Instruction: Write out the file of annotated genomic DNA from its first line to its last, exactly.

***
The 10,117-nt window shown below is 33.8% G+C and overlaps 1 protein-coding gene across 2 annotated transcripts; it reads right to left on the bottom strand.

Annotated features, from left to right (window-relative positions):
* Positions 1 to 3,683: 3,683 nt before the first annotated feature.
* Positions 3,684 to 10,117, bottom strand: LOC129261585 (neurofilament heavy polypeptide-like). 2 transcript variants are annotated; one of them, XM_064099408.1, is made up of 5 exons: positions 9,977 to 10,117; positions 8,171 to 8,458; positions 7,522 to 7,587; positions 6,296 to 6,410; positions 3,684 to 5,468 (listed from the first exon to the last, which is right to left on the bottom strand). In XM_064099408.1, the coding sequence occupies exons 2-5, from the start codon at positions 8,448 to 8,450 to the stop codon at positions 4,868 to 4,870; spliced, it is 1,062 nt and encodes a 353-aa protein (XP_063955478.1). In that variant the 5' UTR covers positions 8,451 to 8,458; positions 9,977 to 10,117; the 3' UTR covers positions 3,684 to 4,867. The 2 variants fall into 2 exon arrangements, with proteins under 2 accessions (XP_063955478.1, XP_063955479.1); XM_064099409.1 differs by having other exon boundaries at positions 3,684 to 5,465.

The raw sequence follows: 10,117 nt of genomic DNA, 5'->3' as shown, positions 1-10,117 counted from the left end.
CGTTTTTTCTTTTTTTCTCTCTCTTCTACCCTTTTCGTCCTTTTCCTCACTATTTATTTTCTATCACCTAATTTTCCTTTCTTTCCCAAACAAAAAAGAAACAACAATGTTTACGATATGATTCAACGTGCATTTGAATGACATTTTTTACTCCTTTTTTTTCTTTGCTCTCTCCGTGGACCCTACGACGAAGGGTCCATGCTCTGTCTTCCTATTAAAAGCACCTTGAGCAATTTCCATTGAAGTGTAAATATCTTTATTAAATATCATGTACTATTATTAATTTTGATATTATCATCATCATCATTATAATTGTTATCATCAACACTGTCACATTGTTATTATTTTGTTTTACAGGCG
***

The 10,117-nt window shown below is 33.8% G+C and overlaps 1 protein-coding gene across 2 annotated transcripts; it reads right to left on the bottom strand.

Annotated features, from left to right (window-relative positions):
* Positions 1 to 3,683: 3,683 nt before the first annotated feature.
* Positions 3,684 to 10,117, bottom strand: LOC129261585 (neurofilament heavy polypeptide-like). 2 transcript variants are annotated; one of them, XM_064099408.1, is made up of 5 exons: positions 9,977 to 10,117; positions 8,171 to 8,458; positions 7,522 to 7,587; positions 6,296 to 6,410; positions 3,684 to 5,468 (listed from the first exon to the last, which is right to left on the bottom strand). In XM_064099408.1, the coding sequence occupies exons 2-5, from the start codon at positions 8,448 to 8,450 to the stop codon at positions 4,868 to 4,870; spliced, it is 1,062 nt and encodes a 353-aa protein (XP_063955478.1). In that variant the 5' UTR covers positions 8,451 to 8,458; positions 9,977 to 10,117; the 3' UTR covers positions 3,684 to 4,867. The 2 variants fall into 2 exon arrangements, with proteins under 2 accessions (XP_063955478.1, XP_063955479.1); XM_064099409.1 differs by having other exon boundaries at positions 3,684 to 5,465.

The raw sequence follows: 10,117 nt of genomic DNA, 5'->3' as shown, positions 1-10,117 counted from the left end.
CGTTTTTTCTTTTTTTCTCTCTCTTCTACCCTTTTCGTCCTTTTCCTCACTATTTATTTTCTATCACCTAATTTTCCTTTCTTTCCCAAACAAAAAAGAAACAACAATGTTTACGATATGATTCAACGTGCATTTGAATGACATTTTTTACTCCTTTTTTTTCTTTGCTCTCTCCGTGGACCCTACGACGAAGGGTCCATGCTCTGTCTTCCTATTAAAAGCACCTTGAGCAATTTCCATTGAAGTGTAAATATCTTTATTAAATATCATGTACTATTATTAATTTTGATATTATCATCATCATCATTATAATTGTTATCATCAACACTGTCACATTGTTATTATTTTGTTTTACAGGCG